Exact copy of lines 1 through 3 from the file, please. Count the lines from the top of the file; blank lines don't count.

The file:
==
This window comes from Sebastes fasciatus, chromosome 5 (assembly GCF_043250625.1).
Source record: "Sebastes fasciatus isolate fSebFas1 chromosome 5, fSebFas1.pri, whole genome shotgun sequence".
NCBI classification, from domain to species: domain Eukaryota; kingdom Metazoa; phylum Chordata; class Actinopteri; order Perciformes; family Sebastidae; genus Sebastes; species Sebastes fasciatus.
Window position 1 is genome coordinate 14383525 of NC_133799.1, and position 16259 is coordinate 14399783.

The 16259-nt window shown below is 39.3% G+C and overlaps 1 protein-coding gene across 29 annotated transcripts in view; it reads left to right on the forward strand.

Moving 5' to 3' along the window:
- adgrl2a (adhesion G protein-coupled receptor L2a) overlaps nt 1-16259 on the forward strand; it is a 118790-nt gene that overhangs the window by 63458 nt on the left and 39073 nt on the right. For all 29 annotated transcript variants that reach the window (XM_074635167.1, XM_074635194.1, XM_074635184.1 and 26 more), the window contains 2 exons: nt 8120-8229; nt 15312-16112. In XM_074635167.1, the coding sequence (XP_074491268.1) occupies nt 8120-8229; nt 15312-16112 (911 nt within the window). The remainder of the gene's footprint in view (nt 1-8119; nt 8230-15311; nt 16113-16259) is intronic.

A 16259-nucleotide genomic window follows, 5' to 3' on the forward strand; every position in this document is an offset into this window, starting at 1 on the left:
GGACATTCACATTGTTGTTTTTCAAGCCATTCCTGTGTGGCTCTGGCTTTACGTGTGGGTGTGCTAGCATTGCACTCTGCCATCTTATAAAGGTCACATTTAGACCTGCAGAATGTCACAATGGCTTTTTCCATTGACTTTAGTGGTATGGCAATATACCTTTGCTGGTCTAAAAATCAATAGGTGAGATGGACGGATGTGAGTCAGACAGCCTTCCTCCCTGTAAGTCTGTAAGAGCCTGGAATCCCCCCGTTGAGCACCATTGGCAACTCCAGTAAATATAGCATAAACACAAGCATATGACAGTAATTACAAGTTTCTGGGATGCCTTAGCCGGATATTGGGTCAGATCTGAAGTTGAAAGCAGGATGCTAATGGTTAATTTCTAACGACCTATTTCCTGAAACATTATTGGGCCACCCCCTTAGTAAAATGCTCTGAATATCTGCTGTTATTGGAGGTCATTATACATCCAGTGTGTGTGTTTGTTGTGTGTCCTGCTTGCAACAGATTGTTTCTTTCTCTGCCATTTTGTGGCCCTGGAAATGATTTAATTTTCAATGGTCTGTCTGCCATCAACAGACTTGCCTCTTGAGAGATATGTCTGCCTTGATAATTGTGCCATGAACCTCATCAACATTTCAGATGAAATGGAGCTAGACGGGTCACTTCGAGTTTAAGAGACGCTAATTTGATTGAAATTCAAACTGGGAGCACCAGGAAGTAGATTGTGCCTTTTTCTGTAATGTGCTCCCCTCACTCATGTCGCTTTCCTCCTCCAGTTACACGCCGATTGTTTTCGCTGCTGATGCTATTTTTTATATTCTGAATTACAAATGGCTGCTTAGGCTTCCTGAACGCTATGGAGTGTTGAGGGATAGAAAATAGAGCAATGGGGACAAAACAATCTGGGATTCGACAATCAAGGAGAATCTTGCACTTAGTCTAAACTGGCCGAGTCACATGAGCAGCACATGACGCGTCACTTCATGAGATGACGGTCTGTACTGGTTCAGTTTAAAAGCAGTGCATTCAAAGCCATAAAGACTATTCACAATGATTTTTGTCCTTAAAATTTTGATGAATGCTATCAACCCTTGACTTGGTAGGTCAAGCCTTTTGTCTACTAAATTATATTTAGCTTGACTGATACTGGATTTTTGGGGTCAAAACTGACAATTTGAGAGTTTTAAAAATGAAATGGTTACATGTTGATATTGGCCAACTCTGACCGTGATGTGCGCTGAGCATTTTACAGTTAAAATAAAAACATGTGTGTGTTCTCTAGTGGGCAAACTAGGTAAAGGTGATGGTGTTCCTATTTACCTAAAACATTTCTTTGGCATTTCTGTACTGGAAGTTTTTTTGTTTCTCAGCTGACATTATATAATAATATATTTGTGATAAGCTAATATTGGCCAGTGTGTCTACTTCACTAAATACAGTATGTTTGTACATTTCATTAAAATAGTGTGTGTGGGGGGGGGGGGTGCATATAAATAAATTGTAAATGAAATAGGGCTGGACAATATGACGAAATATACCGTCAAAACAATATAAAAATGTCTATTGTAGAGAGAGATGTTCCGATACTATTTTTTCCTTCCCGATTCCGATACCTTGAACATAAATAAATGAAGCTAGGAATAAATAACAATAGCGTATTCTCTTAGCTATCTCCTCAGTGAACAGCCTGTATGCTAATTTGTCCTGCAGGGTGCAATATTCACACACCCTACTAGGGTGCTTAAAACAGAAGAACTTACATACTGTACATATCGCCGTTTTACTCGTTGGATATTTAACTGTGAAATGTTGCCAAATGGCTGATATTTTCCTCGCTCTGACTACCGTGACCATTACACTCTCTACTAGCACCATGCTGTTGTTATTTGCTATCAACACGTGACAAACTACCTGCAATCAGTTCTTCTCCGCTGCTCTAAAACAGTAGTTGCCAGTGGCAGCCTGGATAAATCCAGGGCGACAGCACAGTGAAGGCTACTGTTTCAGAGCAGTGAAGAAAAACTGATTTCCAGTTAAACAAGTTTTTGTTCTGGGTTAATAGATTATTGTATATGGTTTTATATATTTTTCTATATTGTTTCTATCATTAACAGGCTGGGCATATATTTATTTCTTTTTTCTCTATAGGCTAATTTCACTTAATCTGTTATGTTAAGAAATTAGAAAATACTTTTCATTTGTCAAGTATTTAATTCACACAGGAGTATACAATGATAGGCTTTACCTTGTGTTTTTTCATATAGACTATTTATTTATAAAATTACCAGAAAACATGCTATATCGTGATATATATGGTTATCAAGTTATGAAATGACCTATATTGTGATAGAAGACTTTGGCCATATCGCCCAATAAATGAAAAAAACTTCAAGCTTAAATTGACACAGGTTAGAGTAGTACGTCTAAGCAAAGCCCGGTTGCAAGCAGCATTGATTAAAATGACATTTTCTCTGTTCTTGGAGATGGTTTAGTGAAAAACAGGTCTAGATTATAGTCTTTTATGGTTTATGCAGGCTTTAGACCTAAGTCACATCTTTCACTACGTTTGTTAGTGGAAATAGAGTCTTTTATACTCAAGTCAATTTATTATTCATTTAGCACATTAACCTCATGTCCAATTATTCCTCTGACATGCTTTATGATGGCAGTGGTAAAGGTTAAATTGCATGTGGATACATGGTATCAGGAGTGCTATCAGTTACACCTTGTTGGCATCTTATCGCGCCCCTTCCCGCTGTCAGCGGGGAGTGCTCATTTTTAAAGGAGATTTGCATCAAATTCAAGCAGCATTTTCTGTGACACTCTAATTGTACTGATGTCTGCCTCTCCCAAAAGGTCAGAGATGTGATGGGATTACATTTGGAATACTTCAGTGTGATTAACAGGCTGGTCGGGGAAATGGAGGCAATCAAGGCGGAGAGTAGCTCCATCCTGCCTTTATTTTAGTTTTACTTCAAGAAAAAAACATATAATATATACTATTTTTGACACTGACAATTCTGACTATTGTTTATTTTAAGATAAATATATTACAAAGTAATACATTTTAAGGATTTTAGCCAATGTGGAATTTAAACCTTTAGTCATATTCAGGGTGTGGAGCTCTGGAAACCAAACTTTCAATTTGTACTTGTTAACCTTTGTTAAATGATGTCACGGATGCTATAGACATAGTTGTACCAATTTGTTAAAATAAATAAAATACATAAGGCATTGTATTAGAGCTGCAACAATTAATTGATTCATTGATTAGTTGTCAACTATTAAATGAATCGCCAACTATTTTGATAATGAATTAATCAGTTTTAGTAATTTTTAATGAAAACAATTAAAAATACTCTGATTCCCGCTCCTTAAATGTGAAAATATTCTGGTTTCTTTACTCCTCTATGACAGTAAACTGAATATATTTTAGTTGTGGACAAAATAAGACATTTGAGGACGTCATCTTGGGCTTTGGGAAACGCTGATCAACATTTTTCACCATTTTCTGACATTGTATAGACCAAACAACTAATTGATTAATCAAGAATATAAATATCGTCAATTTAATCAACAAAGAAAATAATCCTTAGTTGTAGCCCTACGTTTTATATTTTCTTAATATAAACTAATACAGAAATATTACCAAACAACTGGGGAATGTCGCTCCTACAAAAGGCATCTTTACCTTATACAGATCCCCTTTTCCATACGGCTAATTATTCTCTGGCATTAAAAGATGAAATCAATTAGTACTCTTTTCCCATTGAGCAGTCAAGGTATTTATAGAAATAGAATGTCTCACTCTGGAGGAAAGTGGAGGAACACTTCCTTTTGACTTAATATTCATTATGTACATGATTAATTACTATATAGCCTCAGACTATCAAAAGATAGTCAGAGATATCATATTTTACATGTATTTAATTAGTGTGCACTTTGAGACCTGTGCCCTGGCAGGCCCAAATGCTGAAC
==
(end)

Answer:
This window comes from Sebastes fasciatus, chromosome 5 (assembly GCF_043250625.1).
Source record: "Sebastes fasciatus isolate fSebFas1 chromosome 5, fSebFas1.pri, whole genome shotgun sequence".
NCBI classification, from domain to species: domain Eukaryota; kingdom Metazoa; phylum Chordata; class Actinopteri; order Perciformes; family Sebastidae; genus Sebastes; species Sebastes fasciatus.